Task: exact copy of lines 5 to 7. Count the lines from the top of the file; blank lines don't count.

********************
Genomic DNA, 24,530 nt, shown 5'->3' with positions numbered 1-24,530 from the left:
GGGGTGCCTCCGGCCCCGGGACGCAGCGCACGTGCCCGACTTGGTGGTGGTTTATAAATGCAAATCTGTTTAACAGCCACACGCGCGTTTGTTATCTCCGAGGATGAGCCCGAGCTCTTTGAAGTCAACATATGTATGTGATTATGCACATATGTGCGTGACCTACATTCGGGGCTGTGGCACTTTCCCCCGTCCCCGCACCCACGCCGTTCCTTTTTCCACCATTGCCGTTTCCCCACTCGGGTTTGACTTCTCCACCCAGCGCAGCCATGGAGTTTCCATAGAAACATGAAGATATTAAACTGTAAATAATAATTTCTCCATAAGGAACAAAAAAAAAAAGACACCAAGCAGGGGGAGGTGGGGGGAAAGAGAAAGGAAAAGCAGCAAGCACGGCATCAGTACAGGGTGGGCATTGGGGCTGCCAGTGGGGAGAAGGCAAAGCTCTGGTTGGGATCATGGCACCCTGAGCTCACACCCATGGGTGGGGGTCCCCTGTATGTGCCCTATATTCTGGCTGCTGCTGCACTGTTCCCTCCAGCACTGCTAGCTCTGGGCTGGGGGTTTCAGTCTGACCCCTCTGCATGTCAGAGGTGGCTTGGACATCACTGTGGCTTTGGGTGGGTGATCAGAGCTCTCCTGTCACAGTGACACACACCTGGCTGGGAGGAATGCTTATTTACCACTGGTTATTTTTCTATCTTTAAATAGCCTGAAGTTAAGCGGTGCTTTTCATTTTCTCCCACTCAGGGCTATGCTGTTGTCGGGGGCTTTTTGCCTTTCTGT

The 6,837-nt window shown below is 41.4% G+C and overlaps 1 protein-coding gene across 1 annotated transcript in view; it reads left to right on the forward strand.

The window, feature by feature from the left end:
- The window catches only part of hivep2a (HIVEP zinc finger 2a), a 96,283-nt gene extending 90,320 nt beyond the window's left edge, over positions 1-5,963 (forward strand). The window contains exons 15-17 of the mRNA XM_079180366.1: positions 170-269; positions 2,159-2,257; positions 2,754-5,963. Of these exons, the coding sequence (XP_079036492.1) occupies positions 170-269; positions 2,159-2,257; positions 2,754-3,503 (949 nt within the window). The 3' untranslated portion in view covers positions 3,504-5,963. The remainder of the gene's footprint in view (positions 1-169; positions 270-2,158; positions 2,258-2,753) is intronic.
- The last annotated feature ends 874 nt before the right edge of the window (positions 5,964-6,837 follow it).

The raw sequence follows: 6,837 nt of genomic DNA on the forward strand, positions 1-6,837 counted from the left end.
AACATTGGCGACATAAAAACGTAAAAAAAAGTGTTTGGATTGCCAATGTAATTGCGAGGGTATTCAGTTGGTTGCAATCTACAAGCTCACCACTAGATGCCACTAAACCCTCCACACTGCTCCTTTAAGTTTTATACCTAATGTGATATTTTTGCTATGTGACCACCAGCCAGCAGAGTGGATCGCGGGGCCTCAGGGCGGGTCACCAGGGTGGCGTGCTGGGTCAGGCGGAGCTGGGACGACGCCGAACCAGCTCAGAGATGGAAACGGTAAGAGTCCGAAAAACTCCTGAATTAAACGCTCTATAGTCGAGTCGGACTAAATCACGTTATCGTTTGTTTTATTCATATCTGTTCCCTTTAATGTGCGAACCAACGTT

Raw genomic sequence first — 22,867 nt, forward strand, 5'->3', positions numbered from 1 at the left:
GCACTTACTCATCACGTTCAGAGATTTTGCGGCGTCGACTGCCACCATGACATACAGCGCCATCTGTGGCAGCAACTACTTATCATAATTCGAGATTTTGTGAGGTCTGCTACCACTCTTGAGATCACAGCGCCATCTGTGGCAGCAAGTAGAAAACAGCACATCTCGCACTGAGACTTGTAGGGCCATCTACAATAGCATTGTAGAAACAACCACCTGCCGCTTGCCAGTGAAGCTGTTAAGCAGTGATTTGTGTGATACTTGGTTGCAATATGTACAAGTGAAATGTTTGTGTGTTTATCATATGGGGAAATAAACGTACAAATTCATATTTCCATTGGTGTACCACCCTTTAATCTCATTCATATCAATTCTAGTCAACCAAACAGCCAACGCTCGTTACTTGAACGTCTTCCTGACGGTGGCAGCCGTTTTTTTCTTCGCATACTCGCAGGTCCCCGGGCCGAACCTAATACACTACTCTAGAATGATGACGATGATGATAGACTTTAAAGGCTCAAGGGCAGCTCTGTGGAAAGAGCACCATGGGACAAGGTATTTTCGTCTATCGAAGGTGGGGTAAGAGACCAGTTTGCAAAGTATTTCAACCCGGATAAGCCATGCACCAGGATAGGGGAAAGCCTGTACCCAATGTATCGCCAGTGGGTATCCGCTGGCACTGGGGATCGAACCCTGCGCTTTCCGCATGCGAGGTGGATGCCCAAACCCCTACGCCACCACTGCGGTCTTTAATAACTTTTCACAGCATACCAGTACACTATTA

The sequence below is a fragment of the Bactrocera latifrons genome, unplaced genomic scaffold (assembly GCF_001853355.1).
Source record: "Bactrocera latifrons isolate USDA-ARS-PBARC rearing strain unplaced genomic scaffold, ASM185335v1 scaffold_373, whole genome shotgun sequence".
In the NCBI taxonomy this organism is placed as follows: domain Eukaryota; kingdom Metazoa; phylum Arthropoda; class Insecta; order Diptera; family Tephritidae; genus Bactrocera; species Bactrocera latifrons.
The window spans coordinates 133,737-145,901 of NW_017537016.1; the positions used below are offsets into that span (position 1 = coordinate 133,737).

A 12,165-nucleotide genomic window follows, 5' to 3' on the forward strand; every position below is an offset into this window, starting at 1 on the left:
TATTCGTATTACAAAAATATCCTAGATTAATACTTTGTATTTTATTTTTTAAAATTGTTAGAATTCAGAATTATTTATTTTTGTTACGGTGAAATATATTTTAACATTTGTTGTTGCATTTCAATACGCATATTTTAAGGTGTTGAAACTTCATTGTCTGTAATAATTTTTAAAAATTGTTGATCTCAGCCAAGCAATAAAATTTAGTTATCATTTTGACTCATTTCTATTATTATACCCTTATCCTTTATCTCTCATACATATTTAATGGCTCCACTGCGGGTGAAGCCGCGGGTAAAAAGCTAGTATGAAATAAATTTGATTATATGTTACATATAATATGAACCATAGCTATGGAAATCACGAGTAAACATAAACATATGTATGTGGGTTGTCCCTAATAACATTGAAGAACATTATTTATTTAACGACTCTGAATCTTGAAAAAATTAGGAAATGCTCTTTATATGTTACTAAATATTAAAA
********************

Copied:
- The window catches only part of hivep2a (HIVEP zinc finger 2a), a 96,283-nt gene extending 90,320 nt beyond the window's left edge, over positions 1-5,963 (forward strand). The window contains exons 15-17 of the mRNA XM_079180366.1: positions 170-269; positions 2,159-2,257; positions 2,754-5,963. Of these exons, the coding sequence (XP_079036492.1) occupies positions 170-269; positions 2,159-2,257; positions 2,754-3,503 (949 nt within the window). The 3' untranslated portion in view covers positions 3,504-5,963. The remainder of the gene's footprint in view (positions 1-169; positions 270-2,158; positions 2,258-2,753) is intronic.
- The last annotated feature ends 874 nt before the right edge of the window (positions 5,964-6,837 follow it).

The raw sequence follows: 6,837 nt of genomic DNA on the forward strand, positions 1-6,837 counted from the left end.